Ah...Charlotte, how times have changed...


I just finished the book Jane Eyre and smiled through every page. It has been over 30 years since I last read it and it was just as delightful as the first time.  I thought of Charlotte Bronte writing this story prior to it's publication in 1847 and how much of herself was written into the character, Jane Eyre
Charlotte Bronte was born in 1816 and married in her late 30's. She spent most of her life on the Yorkshire Moors.  I imagine she was a woman of strong constitution. In the book, Jane Eyre contemplates her choices with Mr. Rochester and asks herself, which is better?...


"-To have surrendered to temptation, listened to passion; made no painful effort- not struggle; but to have sunk down in the silken snare; fallen asleep on the flowers covering it; wakened in a southern clime, amongst the luxuries of a pleasure villa: to have been now living in France, Mr. Rochester's mistress; delirious with his love...
-But where am I wandering, and what am I saying, and above all, feeling?
-Whether it is better, I ask, to be a slave in fool's paradise at Marseilles- fevered with delusive bliss one hour- suffocating with the bitterest tears of remorse and shame the next- or to be a village school-mistress, free and honest, in a breezy mountain nook in the healthy heart of England?
-Yes; I feel now that I was right when I adhered to principle and law, and scorned and crushed the insane promptings of a frenzied moment. 
-Having brought my eventide musings to this point, I rose, went to my door, and looked at the sunset of the harvest-day, and at the quiet fields before my cottage, which, with the school, was distant half a mile from the village. The birds were singing their last strains--
'The air was mild, the dew was balm.' "

What a contrast to the stories of today. I watched the move I Am Love with Tilda Swinton over the weekend and wondered what Charlotte Bronte would have thought...


"I AM LOVE tells the story of the wealthy Recchi family, whose lives are undergoing sweeping changes. Eduardo Sr., the family patriarch, has decided to name a successor to the reigns of his massive industrial company, surprising everyone by splitting power between his son Tancredi, and grandson Edo. But Edo dreams of opening a restaurant with his friend Antonio, a handsome and talented chef. At the heart of the family is Tancredi's wife Emma (Tilda Swinton), a Russian immigrant who has adopted the culture of Milan. An adoring and attentive mother, her existence is shocked to the core when she falls quickly and deeply in love with Edo's friend and partner Antonio, and embarks on a passionate love affair that will change her family forever."

Both stories speak of passion, love and choices. I Am Love is a powerful story and I will say no more for those who have not seen it. I wonder if Jane Eyre would have been considered the same in it's day?  Just something I have been thinking about on this summer's day :)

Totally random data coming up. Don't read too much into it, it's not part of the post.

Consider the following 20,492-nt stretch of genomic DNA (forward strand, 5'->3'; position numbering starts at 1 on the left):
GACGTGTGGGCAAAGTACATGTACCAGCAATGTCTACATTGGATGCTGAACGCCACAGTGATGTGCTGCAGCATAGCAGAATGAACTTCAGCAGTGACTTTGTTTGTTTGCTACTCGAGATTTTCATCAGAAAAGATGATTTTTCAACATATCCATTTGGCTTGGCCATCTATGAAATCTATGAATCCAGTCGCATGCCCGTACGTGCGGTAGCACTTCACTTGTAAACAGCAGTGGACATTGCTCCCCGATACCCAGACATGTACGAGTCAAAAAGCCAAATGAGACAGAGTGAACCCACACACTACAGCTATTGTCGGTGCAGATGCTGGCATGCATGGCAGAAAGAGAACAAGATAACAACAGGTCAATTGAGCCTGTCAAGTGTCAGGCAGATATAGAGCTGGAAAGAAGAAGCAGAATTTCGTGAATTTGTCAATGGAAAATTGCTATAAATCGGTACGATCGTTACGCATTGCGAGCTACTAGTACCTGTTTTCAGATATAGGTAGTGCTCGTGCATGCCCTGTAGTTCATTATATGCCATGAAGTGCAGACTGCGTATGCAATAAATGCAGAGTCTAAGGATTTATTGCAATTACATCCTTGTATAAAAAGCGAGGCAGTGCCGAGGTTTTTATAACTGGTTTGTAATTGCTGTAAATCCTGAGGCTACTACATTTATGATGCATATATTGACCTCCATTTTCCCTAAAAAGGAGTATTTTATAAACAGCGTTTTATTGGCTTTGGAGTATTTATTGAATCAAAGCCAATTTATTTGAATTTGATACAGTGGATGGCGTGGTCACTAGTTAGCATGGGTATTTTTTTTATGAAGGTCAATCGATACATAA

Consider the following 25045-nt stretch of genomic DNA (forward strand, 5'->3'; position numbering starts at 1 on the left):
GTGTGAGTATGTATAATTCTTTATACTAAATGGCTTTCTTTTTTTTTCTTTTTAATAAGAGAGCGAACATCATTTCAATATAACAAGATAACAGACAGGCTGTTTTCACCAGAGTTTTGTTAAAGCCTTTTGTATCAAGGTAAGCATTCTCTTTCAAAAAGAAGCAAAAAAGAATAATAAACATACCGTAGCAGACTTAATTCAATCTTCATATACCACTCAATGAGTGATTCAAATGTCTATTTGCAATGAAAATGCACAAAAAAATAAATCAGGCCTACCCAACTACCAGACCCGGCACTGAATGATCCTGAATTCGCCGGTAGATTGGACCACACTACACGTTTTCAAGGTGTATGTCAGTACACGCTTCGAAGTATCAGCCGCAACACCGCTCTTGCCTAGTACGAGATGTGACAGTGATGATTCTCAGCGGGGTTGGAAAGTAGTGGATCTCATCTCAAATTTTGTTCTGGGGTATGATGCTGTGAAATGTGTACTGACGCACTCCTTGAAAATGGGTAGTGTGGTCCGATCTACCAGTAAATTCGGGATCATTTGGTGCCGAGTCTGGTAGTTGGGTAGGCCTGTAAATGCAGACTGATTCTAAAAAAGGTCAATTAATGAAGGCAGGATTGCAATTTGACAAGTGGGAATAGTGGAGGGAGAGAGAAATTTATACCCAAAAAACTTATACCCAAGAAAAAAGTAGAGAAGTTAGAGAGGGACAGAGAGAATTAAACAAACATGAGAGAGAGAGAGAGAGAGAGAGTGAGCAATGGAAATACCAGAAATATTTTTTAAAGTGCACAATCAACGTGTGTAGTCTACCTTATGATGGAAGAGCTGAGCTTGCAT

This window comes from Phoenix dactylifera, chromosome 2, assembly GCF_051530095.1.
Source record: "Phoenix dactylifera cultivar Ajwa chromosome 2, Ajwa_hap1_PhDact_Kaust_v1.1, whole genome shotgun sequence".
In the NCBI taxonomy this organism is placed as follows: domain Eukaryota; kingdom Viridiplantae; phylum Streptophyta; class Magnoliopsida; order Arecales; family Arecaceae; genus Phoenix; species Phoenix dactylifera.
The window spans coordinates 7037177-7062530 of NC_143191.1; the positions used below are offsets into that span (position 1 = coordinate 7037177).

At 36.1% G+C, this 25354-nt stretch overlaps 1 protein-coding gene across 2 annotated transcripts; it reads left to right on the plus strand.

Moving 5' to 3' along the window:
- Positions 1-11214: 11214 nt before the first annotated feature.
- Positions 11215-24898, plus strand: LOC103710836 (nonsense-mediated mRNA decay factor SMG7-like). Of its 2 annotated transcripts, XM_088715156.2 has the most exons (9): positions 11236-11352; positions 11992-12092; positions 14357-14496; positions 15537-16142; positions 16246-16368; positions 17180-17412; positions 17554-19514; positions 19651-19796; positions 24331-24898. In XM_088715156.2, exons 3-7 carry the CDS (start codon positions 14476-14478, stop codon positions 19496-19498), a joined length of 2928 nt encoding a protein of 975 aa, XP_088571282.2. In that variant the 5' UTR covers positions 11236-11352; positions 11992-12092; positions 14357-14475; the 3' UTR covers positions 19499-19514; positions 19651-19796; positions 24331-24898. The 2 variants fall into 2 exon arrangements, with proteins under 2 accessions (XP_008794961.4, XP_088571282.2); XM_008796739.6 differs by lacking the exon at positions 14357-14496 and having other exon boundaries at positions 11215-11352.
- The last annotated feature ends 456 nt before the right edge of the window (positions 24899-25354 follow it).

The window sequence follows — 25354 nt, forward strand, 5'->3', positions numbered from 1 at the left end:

Jane Austen is next on my list...now the question is which one?

Images:1~me, 2, 3
Text for Jane Eyre from the novel
Text for I Am Love from www.iamlovemovie.com


4 comments:

  1. Ah, Jane Eyre. It ranks, without a doubt, in my top three favorite reads. Though I am an Austen fan as well, I do not think that any of them compare to Bronte's wonderful way with story telling. If I had to pick my favorite Austen, though, I would have to say Sense and Sensibility.

    Are you familiar with the movie versions of Jane Eyre? I highly recommend the latest BBC version with Ruth Wilson and Toby Stephens. Very well done, I think.

    After my last Eyre read-though I found myself asking if Jane Eyre would have been a scandalous book when it was printed, Jane having fallen in love with a married man. I have a hard time thinking of him as such, but it truth, he was very much married. I do respect Bronte for the choices that Jane makes - hard, but ultimately, the best, I believe.

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  2. I love Jane Eyre....one of my very favourites....and I am looking forward to,'I Am Love' too....xv

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  3. I am currently working my way through all 6 Austen novels and, if you've not read any of them, you might want to start with Pride & Prejudice or Emma.
    Northanger Abbey was nice and short but not too gripping for me.
    Sense and Sensibility is great but rather long.
    And Mansfield Park, which I just finished, is waaaaay too long with massive detail for the first 400-500 pages, then the final chapter wraps everything up at top speed with hardly any dialogue (left me feeling robbed of the romantic bits!). Plus the heroine is a bit of a wet blanket :)
    Haven't got to Persuasion yet so can't comment on that.
    It's been a while since I read Jane Eyre: I must loop back around to that!

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  4. Gosh, we really need to meet for lunch. I just reread Jane Eyre last month, and have been waxing rhapsodic over I Am Love for several weeks now.

    I remembered why I always said Jane Eyre was my favourite book. It is just magnificent, isn't it? And there are so many wondrous items to glean from I Am Love.

    As for Austen, Pride and Prejudice is quite nearly perfect. I'm also besotted with the Sense and Sensibility movie version with Alan Rickman as Colonel Brandon. Swoon-worthy.

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